Cars need to park, deliver and get access to land. With main roads increasingly congested, the existence of alternative access can be a core feature of land value. Without adequate access, land potential is highly restricted. Conversely, secured effective access, clearly registered on title, increases land value greatly and ensures notice to owners of the land used for access. Registration also often opens options for future development or subdivision that can further optimise land value.
Easements of way are legally complex. They tie a series of statutory arrangements with old English and Australian land law. Often it seems that incurring legal costs to unpick the legalities of an existing access situation is remote from any increased land value. To the contrary, particularly where neighbouring landowners have long-term access arrangements, this meticulous legal work unveils the best strategic path forward for securing title registration of such long-term access rights. The value add is great – far in excess of whatever legal costs arise in most cases.
Where adjoining land has development potential, it can be critical to ensure registration of the access lest it be overlooked or lost along with significant potential in lost to current land value.
This Newsflash considers some legal elements involved in one registration option – the implied easement.
An access easement can be implied by long-term usage or by statute.
An implied easement exists if:
‘there is an open and uninterrupted enjoyment of land for at least 20 years that is not explained by an express grant of an easement or permission to use the land.’[i]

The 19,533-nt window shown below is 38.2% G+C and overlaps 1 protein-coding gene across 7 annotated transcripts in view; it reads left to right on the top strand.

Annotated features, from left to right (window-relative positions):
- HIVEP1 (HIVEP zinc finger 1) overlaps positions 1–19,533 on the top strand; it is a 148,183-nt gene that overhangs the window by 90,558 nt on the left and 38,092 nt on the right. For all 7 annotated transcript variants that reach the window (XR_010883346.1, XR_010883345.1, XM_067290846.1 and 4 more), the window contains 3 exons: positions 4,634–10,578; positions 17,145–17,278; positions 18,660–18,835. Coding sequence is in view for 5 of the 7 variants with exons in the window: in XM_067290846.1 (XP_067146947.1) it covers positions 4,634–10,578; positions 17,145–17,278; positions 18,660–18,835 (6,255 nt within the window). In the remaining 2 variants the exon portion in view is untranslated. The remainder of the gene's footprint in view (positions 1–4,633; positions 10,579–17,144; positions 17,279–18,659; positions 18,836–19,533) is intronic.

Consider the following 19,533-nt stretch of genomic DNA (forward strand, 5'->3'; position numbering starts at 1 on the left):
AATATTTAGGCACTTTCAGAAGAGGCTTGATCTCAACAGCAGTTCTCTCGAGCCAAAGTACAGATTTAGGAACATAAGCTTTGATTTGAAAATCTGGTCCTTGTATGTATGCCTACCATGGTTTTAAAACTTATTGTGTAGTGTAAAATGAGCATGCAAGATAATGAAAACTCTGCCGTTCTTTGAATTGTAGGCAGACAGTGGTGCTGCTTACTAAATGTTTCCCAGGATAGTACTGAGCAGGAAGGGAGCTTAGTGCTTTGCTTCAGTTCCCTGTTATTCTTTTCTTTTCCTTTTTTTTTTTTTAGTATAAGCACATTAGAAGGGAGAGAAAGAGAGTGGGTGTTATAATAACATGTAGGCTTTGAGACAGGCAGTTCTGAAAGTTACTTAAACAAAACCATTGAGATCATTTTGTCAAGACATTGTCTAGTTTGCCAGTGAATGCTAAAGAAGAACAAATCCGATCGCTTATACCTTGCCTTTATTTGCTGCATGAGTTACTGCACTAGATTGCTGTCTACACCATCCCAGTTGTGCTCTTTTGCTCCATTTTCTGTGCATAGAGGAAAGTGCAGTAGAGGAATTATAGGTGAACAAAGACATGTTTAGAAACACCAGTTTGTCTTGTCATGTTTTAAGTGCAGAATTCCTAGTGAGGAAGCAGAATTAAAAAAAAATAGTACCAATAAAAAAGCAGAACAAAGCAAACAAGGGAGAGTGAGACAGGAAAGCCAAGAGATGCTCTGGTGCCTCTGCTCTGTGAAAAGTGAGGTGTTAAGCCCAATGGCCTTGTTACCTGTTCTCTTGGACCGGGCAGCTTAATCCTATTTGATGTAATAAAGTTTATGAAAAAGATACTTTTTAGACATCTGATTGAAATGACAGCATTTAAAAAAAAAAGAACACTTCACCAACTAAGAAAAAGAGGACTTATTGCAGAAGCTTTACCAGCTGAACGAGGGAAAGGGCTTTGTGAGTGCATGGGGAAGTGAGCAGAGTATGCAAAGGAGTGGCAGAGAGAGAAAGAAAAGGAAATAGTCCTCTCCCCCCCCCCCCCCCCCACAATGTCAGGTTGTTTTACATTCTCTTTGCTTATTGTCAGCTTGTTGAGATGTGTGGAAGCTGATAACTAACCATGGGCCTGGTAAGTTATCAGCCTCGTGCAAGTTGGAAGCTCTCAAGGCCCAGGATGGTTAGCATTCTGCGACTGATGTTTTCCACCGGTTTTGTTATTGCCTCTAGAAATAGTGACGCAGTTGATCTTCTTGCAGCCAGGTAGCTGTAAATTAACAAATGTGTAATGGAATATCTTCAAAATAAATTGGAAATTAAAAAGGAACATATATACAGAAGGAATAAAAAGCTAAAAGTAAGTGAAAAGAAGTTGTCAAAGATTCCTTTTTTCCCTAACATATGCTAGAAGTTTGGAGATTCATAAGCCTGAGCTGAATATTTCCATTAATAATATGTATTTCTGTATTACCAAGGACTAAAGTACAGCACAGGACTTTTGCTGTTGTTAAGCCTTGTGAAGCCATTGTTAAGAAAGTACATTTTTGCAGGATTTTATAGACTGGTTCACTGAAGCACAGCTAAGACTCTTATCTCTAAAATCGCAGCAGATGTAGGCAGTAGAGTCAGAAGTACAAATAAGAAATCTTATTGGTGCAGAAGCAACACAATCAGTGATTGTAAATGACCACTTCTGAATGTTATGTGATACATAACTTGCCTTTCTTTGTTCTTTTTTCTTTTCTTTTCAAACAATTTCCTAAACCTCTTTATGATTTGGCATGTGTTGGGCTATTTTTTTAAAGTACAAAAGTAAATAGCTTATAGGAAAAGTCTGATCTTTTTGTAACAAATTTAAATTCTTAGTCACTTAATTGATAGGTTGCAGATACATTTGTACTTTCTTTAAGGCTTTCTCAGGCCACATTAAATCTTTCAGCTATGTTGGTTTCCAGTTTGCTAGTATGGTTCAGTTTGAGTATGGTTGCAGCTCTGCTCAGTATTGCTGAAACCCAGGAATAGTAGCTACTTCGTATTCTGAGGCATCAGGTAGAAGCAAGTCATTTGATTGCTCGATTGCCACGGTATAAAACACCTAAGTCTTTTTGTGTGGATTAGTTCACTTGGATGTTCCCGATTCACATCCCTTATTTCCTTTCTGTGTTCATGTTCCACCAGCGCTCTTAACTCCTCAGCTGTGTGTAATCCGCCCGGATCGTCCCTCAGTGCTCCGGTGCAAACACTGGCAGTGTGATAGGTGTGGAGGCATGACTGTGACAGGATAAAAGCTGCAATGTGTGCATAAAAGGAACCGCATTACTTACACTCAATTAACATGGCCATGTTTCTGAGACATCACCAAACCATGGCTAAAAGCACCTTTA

The enjoyment of the land must have been:
‘neither by violence, nor by stealth, nor by leave asked from time to time’.[ii]
Subdivision Act 1988
The Subdivision Act 1998 (SDA) stipulates that certain easements of way are implied over land that is:
- land on a plan of subdivision of a building;
- part of a subdivision which subdivides a building;
- land affected by an owners’ corporation; and/or
- land on a plan which specifies under s12(2) SDA that certain easements exist over certain land. [iii]:
Such an implied easement of way must be necessary for the reasonable use and enjoyment of the lot and common property consistent with the reasonable use and enjoyment of other lots and the common property.
Strata Titles Act 1967
The Strata Titles Act 1967 (STA) was the predecessor to the SDA. It stipulated that:
‘all common such rights of… all other services of whatsoever nature’ were implied over “[t]he common property and each unit on a registered plan’ of subdivision, although it did not explicitly mention rights of way.[iv]
Transfer of Land Act 1958
S73B Transfer of Land Act 1958 (TLA) prevents the Registrar of Land Titles from registering or recording ‘an instrument that creates or surrenders a right of carriageway’ unless satisfied that the relevant council has consented to the creation or surrender of the right.
The term ‘right of carriageway’ is not found anywhere else in the TLA but has been considered by the Victorian Supreme Court to be an example of a ‘right of way’.[v]
Land value is significantly affected by access and landowners should ensure that their rights to vital accessways are registered on their title. The rules surrounding implied easements of carriageway are scattered across different statutes and court decisions and can be complex and difficult to interpret across the history of land use. Nevertheless, legal assistance to secure accessway has vital cost- benefits.
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9 September 2021
Copyright © Kellehers Australia 2021.
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This fact sheet is intended only to provide a summary and general overview on matters of interest. It does not constitute legal advice. You should always seek legal and other professional advice which takes account of your individual circumstances.
[i] Laming v Jennings  VSCA 335, .
[ii] Ibid .
[iii] Subdivision Act 1998 s 12(2)(a).
[iv] Strata Titles Act 1967 s 12(1).
[v] Mayberry v Mornington Peninsula Shire Council  VSC 623 at .